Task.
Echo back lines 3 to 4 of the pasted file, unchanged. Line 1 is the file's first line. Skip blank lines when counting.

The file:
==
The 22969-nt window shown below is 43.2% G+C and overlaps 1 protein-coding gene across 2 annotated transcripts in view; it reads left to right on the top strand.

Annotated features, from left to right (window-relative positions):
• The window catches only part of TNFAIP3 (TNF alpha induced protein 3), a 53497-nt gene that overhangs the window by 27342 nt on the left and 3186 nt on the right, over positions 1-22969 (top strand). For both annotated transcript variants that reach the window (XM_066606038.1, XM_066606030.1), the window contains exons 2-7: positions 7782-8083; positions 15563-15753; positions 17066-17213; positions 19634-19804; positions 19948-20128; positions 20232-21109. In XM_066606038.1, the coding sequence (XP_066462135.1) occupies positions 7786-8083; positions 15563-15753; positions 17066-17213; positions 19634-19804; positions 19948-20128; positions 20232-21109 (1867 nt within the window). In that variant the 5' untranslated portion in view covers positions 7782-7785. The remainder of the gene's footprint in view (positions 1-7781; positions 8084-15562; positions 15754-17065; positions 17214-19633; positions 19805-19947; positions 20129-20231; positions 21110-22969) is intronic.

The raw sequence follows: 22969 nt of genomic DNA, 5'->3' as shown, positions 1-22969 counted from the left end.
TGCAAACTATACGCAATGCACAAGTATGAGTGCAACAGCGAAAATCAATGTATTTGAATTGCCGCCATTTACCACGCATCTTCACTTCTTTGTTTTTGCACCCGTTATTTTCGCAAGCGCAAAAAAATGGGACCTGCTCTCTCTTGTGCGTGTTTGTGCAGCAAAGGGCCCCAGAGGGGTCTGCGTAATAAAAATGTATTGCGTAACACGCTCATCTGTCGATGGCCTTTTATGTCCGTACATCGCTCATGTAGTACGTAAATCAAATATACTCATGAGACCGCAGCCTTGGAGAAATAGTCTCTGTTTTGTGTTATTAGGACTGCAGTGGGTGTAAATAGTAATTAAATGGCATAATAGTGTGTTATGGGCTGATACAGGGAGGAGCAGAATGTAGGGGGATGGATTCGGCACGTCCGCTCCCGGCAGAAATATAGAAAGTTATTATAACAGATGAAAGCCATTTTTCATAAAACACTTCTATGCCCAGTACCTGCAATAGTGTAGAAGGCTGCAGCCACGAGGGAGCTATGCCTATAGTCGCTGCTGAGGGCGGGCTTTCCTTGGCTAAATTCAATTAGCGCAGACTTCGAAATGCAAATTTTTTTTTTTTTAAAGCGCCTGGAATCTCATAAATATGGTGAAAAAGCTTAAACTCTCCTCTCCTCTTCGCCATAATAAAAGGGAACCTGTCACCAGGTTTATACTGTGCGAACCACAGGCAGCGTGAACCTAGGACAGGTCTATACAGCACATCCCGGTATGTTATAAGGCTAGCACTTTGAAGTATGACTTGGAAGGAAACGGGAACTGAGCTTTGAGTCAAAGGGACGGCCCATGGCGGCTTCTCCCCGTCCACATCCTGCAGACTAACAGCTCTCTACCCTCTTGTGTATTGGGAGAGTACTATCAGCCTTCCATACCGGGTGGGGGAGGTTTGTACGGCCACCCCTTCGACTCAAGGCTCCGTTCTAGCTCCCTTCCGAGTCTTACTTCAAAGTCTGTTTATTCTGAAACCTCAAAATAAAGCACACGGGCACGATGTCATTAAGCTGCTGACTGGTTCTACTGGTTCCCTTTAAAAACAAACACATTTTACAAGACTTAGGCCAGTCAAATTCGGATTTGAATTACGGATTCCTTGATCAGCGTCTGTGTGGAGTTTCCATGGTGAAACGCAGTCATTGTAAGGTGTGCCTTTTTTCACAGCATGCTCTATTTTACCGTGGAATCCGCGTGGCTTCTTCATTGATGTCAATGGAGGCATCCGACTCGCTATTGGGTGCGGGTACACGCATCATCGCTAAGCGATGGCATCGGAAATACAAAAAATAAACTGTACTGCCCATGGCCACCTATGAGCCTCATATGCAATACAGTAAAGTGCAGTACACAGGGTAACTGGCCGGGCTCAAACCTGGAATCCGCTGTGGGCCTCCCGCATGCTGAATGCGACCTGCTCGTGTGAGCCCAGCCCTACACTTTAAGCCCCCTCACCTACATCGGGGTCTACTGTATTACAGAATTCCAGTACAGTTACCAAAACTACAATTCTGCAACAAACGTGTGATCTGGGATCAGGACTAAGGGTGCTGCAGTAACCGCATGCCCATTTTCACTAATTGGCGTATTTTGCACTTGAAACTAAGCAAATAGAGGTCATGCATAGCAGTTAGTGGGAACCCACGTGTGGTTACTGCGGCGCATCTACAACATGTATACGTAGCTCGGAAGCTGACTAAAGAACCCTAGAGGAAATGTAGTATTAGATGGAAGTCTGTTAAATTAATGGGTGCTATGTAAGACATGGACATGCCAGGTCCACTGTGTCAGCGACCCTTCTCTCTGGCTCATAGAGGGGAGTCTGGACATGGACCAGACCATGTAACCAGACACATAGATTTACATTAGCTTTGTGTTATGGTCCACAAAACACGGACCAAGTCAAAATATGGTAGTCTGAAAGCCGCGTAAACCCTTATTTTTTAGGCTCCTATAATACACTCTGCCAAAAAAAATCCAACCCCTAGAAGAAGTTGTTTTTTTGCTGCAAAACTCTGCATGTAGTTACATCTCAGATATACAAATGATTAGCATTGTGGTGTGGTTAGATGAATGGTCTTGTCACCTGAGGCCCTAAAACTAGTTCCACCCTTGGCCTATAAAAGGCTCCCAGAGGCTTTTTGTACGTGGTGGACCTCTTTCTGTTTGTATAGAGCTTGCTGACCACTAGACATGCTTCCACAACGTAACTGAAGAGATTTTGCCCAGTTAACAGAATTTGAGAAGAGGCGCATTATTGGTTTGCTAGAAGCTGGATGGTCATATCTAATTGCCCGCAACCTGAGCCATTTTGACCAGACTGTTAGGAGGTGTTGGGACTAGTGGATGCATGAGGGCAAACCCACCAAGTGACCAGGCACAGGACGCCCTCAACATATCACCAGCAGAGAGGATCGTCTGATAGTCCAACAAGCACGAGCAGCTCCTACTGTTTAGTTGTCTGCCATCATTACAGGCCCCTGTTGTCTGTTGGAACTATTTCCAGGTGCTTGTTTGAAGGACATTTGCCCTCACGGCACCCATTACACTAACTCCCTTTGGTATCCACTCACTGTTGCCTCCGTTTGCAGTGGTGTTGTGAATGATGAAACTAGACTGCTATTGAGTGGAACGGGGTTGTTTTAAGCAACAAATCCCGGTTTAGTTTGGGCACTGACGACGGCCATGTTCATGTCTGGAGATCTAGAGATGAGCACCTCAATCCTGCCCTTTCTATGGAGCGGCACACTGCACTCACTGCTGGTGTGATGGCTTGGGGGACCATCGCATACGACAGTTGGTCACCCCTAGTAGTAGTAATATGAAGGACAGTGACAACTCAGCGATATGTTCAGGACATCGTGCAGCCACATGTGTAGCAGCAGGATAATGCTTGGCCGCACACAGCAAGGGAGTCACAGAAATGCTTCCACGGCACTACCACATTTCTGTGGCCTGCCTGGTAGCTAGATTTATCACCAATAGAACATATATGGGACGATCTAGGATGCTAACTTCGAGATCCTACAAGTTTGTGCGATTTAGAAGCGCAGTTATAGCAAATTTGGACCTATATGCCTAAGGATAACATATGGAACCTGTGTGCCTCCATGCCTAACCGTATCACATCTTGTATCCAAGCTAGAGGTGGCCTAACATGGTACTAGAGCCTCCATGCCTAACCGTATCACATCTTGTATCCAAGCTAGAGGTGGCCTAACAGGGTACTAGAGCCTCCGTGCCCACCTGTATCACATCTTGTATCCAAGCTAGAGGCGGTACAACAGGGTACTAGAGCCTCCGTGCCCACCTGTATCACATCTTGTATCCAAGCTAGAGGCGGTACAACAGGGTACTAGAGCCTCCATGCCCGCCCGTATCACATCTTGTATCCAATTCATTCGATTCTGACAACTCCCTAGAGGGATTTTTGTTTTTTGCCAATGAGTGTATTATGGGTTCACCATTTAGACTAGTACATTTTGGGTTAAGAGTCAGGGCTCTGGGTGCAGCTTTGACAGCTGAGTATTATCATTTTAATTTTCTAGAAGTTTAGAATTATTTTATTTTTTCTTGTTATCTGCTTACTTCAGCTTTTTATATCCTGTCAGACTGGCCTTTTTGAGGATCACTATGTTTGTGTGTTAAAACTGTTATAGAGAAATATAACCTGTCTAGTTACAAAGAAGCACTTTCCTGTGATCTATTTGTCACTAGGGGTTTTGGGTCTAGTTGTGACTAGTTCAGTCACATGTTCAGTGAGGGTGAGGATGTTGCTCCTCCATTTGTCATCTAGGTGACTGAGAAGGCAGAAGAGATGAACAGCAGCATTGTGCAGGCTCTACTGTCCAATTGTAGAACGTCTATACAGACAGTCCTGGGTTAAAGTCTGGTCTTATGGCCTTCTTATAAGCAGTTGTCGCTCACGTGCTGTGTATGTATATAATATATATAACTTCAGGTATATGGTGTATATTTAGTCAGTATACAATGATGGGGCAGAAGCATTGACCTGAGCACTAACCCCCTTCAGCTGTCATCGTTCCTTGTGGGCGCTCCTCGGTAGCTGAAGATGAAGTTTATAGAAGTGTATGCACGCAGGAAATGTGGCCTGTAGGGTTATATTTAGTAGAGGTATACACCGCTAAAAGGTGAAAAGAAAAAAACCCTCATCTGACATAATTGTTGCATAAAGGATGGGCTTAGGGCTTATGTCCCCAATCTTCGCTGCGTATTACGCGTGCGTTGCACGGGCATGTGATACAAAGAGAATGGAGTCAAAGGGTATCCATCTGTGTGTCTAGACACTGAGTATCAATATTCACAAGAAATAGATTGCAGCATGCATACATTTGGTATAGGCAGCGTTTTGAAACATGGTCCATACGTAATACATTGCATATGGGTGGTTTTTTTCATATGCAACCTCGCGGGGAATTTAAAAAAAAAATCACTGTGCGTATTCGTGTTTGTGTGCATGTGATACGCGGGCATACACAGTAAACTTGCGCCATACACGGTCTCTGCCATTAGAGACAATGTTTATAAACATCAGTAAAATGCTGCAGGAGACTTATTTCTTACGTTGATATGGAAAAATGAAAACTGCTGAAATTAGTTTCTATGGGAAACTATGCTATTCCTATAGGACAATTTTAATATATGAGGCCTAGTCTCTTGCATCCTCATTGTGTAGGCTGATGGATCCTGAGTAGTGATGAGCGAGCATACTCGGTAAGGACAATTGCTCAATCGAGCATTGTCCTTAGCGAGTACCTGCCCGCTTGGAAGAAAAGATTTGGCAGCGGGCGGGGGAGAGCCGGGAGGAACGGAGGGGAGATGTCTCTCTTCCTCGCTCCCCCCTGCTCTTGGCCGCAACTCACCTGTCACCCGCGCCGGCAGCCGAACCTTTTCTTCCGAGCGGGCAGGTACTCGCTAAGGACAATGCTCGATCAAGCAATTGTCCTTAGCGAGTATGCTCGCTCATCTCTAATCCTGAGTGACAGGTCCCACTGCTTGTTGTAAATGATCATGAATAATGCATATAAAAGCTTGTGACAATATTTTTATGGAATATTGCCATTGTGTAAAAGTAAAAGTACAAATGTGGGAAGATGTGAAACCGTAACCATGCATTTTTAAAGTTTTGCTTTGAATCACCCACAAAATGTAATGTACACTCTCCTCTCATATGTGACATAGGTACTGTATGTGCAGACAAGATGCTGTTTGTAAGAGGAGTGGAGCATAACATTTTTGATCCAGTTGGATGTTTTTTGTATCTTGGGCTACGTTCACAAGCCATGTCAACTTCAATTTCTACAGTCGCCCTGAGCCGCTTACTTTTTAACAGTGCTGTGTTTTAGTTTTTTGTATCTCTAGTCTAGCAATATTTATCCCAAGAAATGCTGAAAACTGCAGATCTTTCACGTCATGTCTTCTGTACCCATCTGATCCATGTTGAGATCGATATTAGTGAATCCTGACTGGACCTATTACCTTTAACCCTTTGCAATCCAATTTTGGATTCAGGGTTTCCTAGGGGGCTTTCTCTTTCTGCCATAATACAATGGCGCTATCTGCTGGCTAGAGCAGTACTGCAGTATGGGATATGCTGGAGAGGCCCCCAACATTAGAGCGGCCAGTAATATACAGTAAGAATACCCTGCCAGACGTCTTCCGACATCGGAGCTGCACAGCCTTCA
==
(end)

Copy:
• The window catches only part of TNFAIP3 (TNF alpha induced protein 3), a 53497-nt gene that overhangs the window by 27342 nt on the left and 3186 nt on the right, over positions 1-22969 (top strand). For both annotated transcript variants that reach the window (XM_066606038.1, XM_066606030.1), the window contains exons 2-7: positions 7782-8083; positions 15563-15753; positions 17066-17213; positions 19634-19804; positions 19948-20128; positions 20232-21109. In XM_066606038.1, the coding sequence (XP_066462135.1) occupies positions 7786-8083; positions 15563-15753; positions 17066-17213; positions 19634-19804; positions 19948-20128; positions 20232-21109 (1867 nt within the window). In that variant the 5' untranslated portion in view covers positions 7782-7785. The remainder of the gene's footprint in view (positions 1-7781; positions 8084-15562; positions 15754-17065; positions 17214-19633; positions 19805-19947; positions 20129-20231; positions 21110-22969) is intronic.

The raw sequence follows: 22969 nt of genomic DNA, 5'->3' as shown, positions 1-22969 counted from the left end.